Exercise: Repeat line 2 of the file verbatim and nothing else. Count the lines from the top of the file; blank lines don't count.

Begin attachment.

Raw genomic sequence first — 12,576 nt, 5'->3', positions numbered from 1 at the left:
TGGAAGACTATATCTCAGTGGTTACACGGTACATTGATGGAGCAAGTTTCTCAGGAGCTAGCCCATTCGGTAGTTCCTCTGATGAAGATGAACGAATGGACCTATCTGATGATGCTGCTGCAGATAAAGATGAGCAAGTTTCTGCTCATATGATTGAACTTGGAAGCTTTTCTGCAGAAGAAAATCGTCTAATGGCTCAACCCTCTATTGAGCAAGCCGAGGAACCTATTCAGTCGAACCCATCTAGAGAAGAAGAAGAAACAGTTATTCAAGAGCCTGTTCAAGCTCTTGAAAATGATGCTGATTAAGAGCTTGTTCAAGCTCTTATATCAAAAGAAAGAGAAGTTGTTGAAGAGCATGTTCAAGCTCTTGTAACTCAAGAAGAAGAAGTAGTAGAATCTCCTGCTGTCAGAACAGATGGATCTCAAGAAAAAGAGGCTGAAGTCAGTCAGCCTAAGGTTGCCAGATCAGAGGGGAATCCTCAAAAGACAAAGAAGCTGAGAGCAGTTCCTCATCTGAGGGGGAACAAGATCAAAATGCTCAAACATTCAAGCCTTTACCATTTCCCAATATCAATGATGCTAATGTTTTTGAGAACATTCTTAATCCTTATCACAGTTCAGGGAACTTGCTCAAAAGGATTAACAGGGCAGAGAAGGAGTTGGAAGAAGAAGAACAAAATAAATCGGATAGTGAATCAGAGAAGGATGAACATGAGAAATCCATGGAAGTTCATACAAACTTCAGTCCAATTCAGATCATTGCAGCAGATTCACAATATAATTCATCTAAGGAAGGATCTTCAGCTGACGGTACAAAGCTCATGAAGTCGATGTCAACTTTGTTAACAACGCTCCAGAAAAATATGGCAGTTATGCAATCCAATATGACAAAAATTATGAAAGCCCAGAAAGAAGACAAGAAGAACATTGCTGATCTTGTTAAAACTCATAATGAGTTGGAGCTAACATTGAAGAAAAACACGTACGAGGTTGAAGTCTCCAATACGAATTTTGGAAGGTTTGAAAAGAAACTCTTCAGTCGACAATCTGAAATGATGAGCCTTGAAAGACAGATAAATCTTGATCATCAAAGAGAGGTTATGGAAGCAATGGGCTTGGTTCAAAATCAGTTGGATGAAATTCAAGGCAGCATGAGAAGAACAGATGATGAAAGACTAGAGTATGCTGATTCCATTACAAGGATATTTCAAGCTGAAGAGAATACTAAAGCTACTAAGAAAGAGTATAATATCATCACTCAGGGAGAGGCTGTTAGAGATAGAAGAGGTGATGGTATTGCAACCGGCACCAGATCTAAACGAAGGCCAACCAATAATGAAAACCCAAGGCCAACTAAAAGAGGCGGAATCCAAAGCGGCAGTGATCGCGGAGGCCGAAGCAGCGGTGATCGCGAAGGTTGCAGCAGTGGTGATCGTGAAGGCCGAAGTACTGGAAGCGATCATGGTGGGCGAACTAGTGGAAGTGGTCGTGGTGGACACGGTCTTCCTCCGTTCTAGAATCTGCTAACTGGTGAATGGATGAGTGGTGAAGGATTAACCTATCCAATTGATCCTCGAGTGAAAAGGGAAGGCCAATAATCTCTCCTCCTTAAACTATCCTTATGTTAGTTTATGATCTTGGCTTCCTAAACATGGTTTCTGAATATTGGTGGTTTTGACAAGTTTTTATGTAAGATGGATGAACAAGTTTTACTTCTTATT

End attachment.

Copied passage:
TGGAAGACTATATCTCAGTGGTTACACGGTACATTGATGGAGCAAGTTTCTCAGGAGCTAGCCCATTCGGTAGTTCCTCTGATGAAGATGAACGAATGGACCTATCTGATGATGCTGCTGCAGATAAAGATGAGCAAGTTTCTGCTCATATGATTGAACTTGGAAGCTTTTCTGCAGAAGAAAATCGTCTAATGGCTCAACCCTCTATTGAGCAAGCCGAGGAACCTATTCAGTCGAACCCATCTAGAGAAGAAGAAGAAACAGTTATTCAAGAGCCTGTTCAAGCTCTTGAAAATGATGCTGATTAAGAGCTTGTTCAAGCTCTTATATCAAAAGAAAGAGAAGTTGTTGAAGAGCATGTTCAAGCTCTTGTAACTCAAGAAGAAGAAGTAGTAGAATCTCCTGCTGTCAGAACAGATGGATCTCAAGAAAAAGAGGCTGAAGTCAGTCAGCCTAAGGTTGCCAGATCAGAGGGGAATCCTCAAAAGACAAAGAAGCTGAGAGCAGTTCCTCATCTGAGGGGGAACAAGATCAAAATGCTCAAACATTCAAGCCTTTACCATTTCCCAATATCAATGATGCTAATGTTTTTGAGAACATTCTTAATCCTTATCACAGTTCAGGGAACTTGCTCAAAAGGATTAACAGGGCAGAGAAGGAGTTGGAAGAAGAAGAACAAAATAAATCGGATAGTGAATCAGAGAAGGATGAACATGAGAAATCCATGGAAGTTCATACAAACTTCAGTCCAATTCAGATCATTGCAGCAGATTCACAATATAATTCATCTAAGGAAGGATCTTCAGCTGACGGTACAAAGCTCATGAAGTCGATGTCAACTTTGTTAACAACGCTCCAGAAAAATATGGCAGTTATGCAATCCAATATGACAAAAATTATGAAAGCCCAGAAAGAAGACAAGAAGAACATTGCTGATCTTGTTAAAACTCATAATGAGTTGGAGCTAACATTGAAGAAAAACACGTACGAGGTTGAAGTCTCCAATACGAATTTTGGAAGGTTTGAAAAGAAACTCTTCAGTCGACAATCTGAAATGATGAGCCTTGAAAGACAGATAAATCTTGATCATCAAAGAGAGGTTATGGAAGCAATGGGCTTGGTTCAAAATCAGTTGGATGAAATTCAAGGCAGCATGAGAAGAACAGATGATGAAAGACTAGAGTATGCTGATTCCATTACAAGGATATTTCAAGCTGAAGAGAATACTAAAGCTACTAAGAAAGAGTATAATATCATCACTCAGGGAGAGGCTGTTAGAGATAGAAGAGGTGATGGTATTGCAACCGGCACCAGATCTAAACGAAGGCCAACCAATAATGAAAACCCAAGGCCAACTAAAAGAGGCGGAATCCAAAGCGGCAGTGATCGCGGAGGCCGAAGCAGCGGTGATCGCGAAGGTTGCAGCAGTGGTGATCGTGAAGGCCGAAGTACTGGAAGCGATCATGGTGGGCGAACTAGTGGAAGTGGTCGTGGTGGACACGGTCTTCCTCCGTTCTAGAATCTGCTAACTGGTGAATGGATGAGTGGTGAAGGATTAACCTATCCAATTGATCCTCGAGTGAAAAGGGAAGGCCAATAATCTCTCCTCCTTAAACTATCCTTATGTTAGTTTATGATCTTGGCTTCCTAAACATGGTTTCTGAATATTGGTGGTTTTGACAAGTTTTTATGTAAGATGGATGAACAAGTTTTACTTCTTATT